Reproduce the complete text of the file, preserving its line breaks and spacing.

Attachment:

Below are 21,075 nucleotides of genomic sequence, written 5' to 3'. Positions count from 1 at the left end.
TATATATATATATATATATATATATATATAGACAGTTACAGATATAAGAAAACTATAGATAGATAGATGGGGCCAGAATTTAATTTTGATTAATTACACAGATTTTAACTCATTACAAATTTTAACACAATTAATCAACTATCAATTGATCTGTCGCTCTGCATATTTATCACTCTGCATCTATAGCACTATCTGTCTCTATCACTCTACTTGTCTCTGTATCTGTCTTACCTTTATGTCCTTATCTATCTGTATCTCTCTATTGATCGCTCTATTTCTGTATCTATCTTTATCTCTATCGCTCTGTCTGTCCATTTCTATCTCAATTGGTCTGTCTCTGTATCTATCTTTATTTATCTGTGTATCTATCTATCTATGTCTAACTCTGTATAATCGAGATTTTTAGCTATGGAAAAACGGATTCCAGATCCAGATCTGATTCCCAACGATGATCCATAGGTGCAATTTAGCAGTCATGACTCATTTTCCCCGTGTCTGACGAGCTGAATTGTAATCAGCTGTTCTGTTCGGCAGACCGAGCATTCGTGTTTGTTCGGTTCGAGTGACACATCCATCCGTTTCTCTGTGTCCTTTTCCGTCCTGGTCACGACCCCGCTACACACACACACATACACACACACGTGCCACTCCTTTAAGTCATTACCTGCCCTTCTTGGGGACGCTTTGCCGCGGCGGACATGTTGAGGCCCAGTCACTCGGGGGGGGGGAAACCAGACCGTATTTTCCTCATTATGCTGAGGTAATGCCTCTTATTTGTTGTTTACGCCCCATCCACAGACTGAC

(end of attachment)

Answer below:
Below are 21,075 nucleotides of genomic sequence, written 5' to 3'. Positions count from 1 at the left end.
TATATATATATATATATATATATATATATAGACAGTTACAGATATAAGAAAACTATAGATAGATAGATGGGGCCAGAATTTAATTTTGATTAATTACACAGATTTTAACTCATTACAAATTTTAACACAATTAATCAACTATCAATTGATCTGTCGCTCTGCATATTTATCACTCTGCATCTATAGCACTATCTGTCTCTATCACTCTACTTGTCTCTGTATCTGTCTTACCTTTATGTCCTTATCTATCTGTATCTCTCTATTGATCGCTCTATTTCTGTATCTATCTTTATCTCTATCGCTCTGTCTGTCCATTTCTATCTCAATTGGTCTGTCTCTGTATCTATCTTTATTTATCTGTGTATCTATCTATCTATGTCTAACTCTGTATAATCGAGATTTTTAGCTATGGAAAAACGGATTCCAGATCCAGATCTGATTCCCAACGATGATCCATAGGTGCAATTTAGCAGTCATGACTCATTTTCCCCGTGTCTGACGAGCTGAATTGTAATCAGCTGTTCTGTTCGGCAGACCGAGCATTCGTGTTTGTTCGGTTCGAGTGACACATCCATCCGTTTCTCTGTGTCCTTTTCCGTCCTGGTCACGACCCCGCTACACACACACACATACACACACACGTGCCACTCCTTTAAGTCATTACCTGCCCTTCTTGGGGACGCTTTGCCGCGGCGGACATGTTGAGGCCCAGTCACTCGGGGGGGGGGAAACCAGACCGTATTTTCCTCATTATGCTGAGGTAATGCCTCTTATTTGTTGTTTACGCCCCATCCACAGACTGAC